A dangerous mix: kids’ sports and overly-enthusiastic parents

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By John Lough
Special to The PREVIEW

Most kids handle their enthusiasm for sports pretty well. They play hard, get excited over wins and sad about losses, but usually just have a good time, enjoying some exercise and healthy competition.

Now, if only all that were true for their parents. We’ve probably all seen reports of fights during little league games, soccer referees being attacked and coaches facing verbal abuse or worse — violent reactions not from the kids, but from the parents.

While it’s understandable that parents want their children to do well and be treated fairly, some parents have made their child’s sports so important that their emotions override their judgment and they end up reacting violently to what happened on the playing field.

The source of such emotions isn’t difficult to understand. If a child isn’t performing up to parental expectations, the parent may feel frustrated. Such feelings can be complicated by the parents projecting his or her own athletic dreams and fantasies onto the child. Some parents then accept that a violent confrontation in sports is a means of venting frustration.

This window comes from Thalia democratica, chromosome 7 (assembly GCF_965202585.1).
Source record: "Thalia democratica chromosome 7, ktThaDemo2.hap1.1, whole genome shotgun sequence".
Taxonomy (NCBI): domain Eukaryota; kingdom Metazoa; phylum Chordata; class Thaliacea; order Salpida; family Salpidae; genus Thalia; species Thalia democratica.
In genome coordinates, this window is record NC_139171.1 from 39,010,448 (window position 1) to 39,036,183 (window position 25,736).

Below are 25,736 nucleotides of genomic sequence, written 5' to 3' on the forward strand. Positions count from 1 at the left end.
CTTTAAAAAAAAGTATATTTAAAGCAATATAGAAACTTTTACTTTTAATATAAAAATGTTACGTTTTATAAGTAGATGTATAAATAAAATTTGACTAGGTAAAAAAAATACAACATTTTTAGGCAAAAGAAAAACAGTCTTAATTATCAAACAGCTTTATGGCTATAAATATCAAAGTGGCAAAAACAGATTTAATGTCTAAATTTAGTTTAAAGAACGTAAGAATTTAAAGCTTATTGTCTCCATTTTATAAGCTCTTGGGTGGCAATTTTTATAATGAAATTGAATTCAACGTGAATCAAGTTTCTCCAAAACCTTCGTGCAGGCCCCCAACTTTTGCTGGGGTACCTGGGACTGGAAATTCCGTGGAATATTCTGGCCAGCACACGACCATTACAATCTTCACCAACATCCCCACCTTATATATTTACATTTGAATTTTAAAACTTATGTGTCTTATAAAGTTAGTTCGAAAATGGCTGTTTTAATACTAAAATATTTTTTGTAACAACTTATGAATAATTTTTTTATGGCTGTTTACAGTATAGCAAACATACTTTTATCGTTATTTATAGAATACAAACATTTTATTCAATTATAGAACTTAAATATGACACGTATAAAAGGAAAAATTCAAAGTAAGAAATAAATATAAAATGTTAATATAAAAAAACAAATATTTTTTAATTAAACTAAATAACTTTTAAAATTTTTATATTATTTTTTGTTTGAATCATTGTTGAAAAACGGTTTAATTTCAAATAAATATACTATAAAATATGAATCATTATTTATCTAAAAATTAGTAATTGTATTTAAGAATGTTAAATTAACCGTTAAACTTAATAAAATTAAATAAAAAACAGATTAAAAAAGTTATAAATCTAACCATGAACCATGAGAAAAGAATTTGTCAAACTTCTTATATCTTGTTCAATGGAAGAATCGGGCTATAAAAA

When that happens, it’s often a sign that sports are playing too important a role in family life.

A good first question to ask is whether the family’s life revolves around the children’s sports. Are the kids being pushed not just to play sports, but to train harder and to excel, maybe at the expense of school work or other activities? Do you find that you have mood swings associated with your kids’ successes or failures in sports, and that your children are rewarded or teased, mocked and criticized, depending on how well they performed? Do you blame the coaches if your child’s team loses and make fun of children who don’t play at your child’s level?

If the answer is “yes” to some or all of these questions, there’s a good chance that you’re making sports too important a part of your family’s life. And if you have had thoughts about reacting violently to other parents, or coaches or referees when things have gone poorly, it’s a clear indication that help is needed.

Try talking to a professional counselor specializing in family counseling. He or she can help you readjust your perspective on your expectations and your children’s sports, and can help re-establish a healthy emotional balance between sports and your parenting style.

Counseling Corner is provided by the American Counseling Association. Comments and questions should go to ACAcorner@counseling.org or visit the ACA website at www.counseling.org.